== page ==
Prof. Ken Bode Writes of Leaked Document and Iraqi Leader's "Final Opportunity to Fail"
December 1, 2006
December 1, 2006, Greencastle, Ind. - "It was proven again this week that, all claims to the contrary notwithstanding, the White House is a vessel that leaks from the top," begins an op-ed by Ken Bode in today's Indianapolis Star. DePauw University's Eugene S. Pulliam Distinguished Visiting Professor of Journalism continues, "While the president was on his way to Jordan for a summit meeting with Iraqi Prime Minister Nouri Kamal al-Maliki, a New York Times reporter was shown a National Security Council document marked 'secret.' The resulting Times story, headlined 'Bush Adviser's Memo Cites Doubts About Iraqi Leader,' ricocheted around the world and reshaped the summit. When the history of America's withdrawal from Iraq is written, this episode will merit a chapter all its own."
The confidential document, drafted by White House National Security Adviser Steven Hadley, is "based on a meeting in Baghdad with Maliki in late October. Essentially, the memo depicts Maliki either as incompetent or the captive of Shiite extremists," writes Bode. "The memo's topic sentence, quoted round the world was this: 'The reality on the streets of Baghdad suggests Maliki is either ignorant of what is going on, misrepresenting his intentions, or that his capabilities are not yet sufficient to turn his good intentions into actions.'"
According to the professor, former senior political analyst for CNN, "Maliki had every reason to believe that the Hadley memo constituted the American playbook for the Amman summit. Why leak the memo to the Times? Perhaps to shield Bush from having to say it himself. Maliki acted accordingly. He stiffed Bush and the king of Jordan for the opening dinner. Wouldn't you? The next morning, however, Maliki apparently got what he wanted: more control over the Iraqi security forces and the 40,000-man Iraqi army, which remains under U.S. command. He also got a Bush promise not to begin withdrawing U.S. troops, which comes as bad news at home."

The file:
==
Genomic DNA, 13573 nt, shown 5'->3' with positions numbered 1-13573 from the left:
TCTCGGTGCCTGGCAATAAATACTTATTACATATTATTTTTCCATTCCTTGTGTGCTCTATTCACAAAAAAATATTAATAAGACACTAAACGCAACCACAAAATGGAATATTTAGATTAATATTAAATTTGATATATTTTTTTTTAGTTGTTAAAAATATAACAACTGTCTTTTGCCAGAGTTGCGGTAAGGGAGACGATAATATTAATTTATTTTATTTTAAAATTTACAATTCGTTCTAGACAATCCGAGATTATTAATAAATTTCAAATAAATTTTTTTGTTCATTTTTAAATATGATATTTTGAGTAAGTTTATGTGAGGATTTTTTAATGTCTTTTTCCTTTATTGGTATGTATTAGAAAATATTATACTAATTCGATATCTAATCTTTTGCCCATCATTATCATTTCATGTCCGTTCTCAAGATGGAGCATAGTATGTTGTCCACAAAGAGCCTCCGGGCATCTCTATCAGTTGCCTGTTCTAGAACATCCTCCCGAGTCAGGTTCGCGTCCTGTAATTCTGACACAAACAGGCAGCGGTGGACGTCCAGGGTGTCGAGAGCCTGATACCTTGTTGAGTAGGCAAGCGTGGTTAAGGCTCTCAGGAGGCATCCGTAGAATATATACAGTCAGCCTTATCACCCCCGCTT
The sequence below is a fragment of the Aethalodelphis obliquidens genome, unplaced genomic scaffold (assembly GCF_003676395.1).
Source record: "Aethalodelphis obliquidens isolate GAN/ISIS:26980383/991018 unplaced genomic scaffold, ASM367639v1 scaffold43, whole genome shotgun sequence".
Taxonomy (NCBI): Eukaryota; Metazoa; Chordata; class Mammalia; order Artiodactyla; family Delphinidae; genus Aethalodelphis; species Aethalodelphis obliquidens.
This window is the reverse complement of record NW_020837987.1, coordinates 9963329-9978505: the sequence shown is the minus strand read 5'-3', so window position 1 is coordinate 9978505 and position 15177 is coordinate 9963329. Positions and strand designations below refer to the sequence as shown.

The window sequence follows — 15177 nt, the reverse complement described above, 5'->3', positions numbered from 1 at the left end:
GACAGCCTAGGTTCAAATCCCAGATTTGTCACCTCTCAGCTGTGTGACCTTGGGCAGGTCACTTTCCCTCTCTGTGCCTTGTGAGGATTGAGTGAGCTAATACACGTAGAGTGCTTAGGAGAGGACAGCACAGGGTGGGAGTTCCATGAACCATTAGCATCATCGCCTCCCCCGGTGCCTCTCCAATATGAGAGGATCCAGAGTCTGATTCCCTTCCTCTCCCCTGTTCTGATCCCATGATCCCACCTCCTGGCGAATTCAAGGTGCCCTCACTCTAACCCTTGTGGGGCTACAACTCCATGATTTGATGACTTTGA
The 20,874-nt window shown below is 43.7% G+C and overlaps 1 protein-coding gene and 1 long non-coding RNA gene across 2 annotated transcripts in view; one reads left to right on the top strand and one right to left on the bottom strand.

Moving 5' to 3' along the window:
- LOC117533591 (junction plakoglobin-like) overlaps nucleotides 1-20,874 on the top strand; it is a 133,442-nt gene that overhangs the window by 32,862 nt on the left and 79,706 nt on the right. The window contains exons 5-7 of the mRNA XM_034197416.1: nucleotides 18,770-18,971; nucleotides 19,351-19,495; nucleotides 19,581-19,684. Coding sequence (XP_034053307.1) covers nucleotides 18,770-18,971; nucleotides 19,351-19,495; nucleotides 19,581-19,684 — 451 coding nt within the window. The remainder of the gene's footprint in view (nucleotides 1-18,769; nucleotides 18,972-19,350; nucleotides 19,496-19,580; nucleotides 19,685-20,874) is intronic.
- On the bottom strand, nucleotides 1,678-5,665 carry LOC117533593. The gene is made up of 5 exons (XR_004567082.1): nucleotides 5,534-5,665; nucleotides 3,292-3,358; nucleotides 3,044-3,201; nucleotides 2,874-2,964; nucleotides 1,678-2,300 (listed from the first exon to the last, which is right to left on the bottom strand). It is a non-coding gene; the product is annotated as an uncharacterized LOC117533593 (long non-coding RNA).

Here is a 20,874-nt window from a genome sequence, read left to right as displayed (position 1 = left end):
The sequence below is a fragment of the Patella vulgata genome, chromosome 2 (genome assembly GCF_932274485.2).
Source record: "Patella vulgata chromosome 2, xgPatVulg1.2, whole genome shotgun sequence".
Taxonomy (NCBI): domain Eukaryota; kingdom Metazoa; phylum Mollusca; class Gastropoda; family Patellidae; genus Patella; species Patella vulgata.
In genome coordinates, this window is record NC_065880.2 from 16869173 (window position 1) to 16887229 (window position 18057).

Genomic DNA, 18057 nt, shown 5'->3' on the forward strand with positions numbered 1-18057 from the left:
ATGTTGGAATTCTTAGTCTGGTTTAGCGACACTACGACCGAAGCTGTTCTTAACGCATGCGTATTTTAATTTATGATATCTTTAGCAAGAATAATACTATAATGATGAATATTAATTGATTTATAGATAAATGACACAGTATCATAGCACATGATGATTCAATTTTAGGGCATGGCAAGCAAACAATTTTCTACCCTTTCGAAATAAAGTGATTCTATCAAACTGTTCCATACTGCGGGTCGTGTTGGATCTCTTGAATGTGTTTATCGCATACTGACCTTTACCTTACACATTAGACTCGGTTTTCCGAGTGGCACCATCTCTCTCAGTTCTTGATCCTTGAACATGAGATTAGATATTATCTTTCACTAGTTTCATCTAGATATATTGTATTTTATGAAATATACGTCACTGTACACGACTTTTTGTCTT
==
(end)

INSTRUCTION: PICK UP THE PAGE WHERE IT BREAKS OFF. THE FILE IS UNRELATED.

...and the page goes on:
Bode asserts, "For Maliki, this may be just one final opportunity to fail. There is no evidence that the Shiites are interested in a governmental reorganization that would give Sunnis a greater share of power. We may insist that Maliki act to restrain the militias and clean out the brutal insurgents who infiltrate the army and police, but who believes he has the means to do it? And, it's fair to ask if he will even make the attempt."
In conclusion, Dr. Bode offers, "The Iraqi coalition government is a collection of enemies, and Hadley's question remains on the table. Does Maliki have the ability to establish a genuine unity government or even the will to try?"
Source: Indianapolis StarBack